Papal teaching begin to mention this aspect in official Church documents during the pontificate of Pope Pius X Saint Pius stated in his encyclical Ad Diem Illum: We are then, it will be seen, very far from attributing to the Mother of God a productive power of grace - a power which belongs to God alone. Yet, since Mary carries it over all in holiness and union with Jesus Christ, and has been associated by Jesus Christ in the work of redemption, she merits for us de congruo, in the language of theologians, what Jesus Christ merits for us de condigno, and she is the supreme Minister of the distribution of graces. Theologians disagree, whether the Pontiff refers here to the Co-Redemptrix or to the Mediatrix of all graces.
Pope Benedict XV first described the term in his own right in his Apostolic Letter, Inter Soldalica, issued March 22, 1918. As the Blessed Virgin Mary does not seem to participate in the public life of Jesus Christ ,and then, suddenly appears at the stations of his cross, she is not there without divine intention. She suffers with her suffering and dying son, almost as if she would have died herself. For the salvation of mankind, she gave up her rights as the mother of her son and sacrificed him for the reconciliation of divine justice, as far as she was permitted to do. Therefore, one can say, she redeemed with Christ the human race.
Pope Pius XII repeats this argument with slightly different accents in his encyclical Mystici Corporis (1943) It was she, the second Eve, who, free from all sin, original or personal, and always more intimately united with her Son, offered Him on Golgotha to the Eternal Father for all the children of Adam, sin-stained by his unhappy fall, and her mother's rights and her mother's love were included. In the Papal bull Munificentissimus Deus on dogma of the assumption, Pope Pius declares that “the revered Mother of God, from all eternity joined in a hidden way with Jesus Christ in one and the same decree of predestination, immaculate in her conception, a most perfect virgin in her divine motherhood, as the noble associate of the divine Redeemer
The issue was brought up at Vatican II by Italian, Spanish and Polish bishops but not dealt with. Subsequently, Popes, while sypathetic to requests from the faithful and bishops, did not include such language in their encyclicals. In fact, the title of Co-redemptrix has not been used since Pius XII, and, according to Professor Father Stefano de Fiores, a member of the International Pontifical Marian Academy Marianum, it will not be dogmatized in near future, because "from the conciliar and ecumenical point of view, it is certainly not opportune to proclaim this dogma at this time. The separated brethren, Protestants and Orthodox, reproach us for not consulting them in regard to the last dogmas on Mary. This is why I think that a dogma of this type would have to include their participation". (Therefore) "Pontiffs do not mention it precisely so as not to cause a misunderstanding with the Protestants". Yet the history of mariological dogmas on the Immaculate Conception and Assumption show, dogmatic developments take often many centuries and long processes for maturation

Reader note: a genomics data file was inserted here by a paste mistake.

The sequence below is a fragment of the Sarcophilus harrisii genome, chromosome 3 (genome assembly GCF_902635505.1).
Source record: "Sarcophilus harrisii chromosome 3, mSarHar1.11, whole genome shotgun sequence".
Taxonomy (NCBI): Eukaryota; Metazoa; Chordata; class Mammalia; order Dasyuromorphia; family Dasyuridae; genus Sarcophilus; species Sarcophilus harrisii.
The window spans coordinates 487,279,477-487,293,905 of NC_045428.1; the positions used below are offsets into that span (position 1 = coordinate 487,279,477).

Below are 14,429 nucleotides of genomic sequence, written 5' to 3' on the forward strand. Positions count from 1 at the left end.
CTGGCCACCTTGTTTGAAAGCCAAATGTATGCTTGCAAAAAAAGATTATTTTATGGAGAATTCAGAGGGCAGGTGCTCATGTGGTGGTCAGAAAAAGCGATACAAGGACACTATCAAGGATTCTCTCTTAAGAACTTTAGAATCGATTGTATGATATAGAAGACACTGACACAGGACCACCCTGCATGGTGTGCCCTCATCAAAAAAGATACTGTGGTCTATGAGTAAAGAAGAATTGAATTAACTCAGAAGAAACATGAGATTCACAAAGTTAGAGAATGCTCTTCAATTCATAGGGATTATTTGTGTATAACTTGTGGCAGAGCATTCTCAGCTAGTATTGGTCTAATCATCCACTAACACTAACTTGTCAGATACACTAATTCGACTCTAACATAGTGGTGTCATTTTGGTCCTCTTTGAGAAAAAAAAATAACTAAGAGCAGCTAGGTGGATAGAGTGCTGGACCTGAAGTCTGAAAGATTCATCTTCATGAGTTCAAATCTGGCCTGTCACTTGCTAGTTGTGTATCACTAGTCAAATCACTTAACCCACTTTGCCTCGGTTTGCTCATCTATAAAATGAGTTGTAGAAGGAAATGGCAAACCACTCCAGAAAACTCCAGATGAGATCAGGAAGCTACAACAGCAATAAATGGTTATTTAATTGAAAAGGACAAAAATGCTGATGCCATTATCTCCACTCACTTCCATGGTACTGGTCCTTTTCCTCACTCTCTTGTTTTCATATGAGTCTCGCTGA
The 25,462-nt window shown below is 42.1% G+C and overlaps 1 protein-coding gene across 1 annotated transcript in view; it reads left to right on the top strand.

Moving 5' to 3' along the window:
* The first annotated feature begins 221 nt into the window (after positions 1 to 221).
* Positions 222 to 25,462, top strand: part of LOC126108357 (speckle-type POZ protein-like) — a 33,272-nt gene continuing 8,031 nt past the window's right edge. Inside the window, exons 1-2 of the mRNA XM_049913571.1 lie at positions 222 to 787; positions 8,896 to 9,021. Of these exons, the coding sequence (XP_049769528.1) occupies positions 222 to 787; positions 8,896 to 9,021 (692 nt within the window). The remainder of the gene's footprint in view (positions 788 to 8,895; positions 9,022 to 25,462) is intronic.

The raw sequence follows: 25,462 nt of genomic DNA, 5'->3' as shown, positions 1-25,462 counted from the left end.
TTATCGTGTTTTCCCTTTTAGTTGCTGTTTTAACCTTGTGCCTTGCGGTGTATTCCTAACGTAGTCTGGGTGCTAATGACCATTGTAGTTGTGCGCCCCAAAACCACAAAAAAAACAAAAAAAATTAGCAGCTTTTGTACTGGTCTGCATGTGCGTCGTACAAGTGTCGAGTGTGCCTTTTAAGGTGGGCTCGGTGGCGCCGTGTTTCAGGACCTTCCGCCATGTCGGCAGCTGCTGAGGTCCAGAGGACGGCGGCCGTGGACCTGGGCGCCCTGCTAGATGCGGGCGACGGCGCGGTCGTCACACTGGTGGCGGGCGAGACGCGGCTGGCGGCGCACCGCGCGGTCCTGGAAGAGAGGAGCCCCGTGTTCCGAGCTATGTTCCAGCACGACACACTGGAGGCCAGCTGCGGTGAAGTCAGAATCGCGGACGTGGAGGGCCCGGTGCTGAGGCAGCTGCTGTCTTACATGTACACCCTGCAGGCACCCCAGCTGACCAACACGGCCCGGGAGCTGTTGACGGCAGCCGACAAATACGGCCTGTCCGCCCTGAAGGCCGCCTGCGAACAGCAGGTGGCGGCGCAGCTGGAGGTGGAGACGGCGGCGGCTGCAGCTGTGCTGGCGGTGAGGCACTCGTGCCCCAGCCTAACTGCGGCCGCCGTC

The doctrine that the Virgin Mary has been crowned Queen of Heaven goes back to the early patristic writers of the Church such as] St. Gregory Nazianzen "the Mother of the King of the universe," and the "Virgin Mother who brought forth the King of the whole world," Prudentius, the Mother marvels "that she has brought forth God as man, and even as Supreme King." and, St. Ephrem, "Let Heaven sustain me in its embrace, because I am honored above it. For heaven was not Thy mother, but Thou hast made it Thy throne. How much more honorable and venerable than the throne of a king is her mother." The Catholic Church often sees Mary as queen in heaven, bearing a crown of twelve stars in Revelation
Many Popes have given tribute to it. Mary is the queen of heaven and earth, (Pius IX), queen and ruler of the universe (Leo XIII) and queen of the world (Pius XII) The theological and logical foundation of these titles rests in the dogma of Mary as the Mother of God. As mother of God, she participates in his salvation plan. The Catholic faith teaches that Mary, the Virgin Mother of God, reigns with a mother's solicitude over the entire world, just as she is crowned in heavenly blessedness with the glory of a Queen.
This follows the Biblical precedent of ancient Israel, whose crown has, according to Christianity, passed to Jesus. He will be great, and will be called the Son of the Most High; and the Lord God will give to him the throne of his father David. In the Old Testament kingdoms of Israel and Judah, the King might, like David or Solomon, have many wives. The title of Queen, therefore went not to any wife of the king, but to the mother of the king. The Queen Mother was known in Hebrew as the gebirah. Since Jesus is heavenly king, of the lineage of David and Solomon, Mary becomes Queen Mother.
These devotions and prayers do not involve a petition for a living or deceased beneficiary, but aim to repair the sins of others against the Virgin Mary.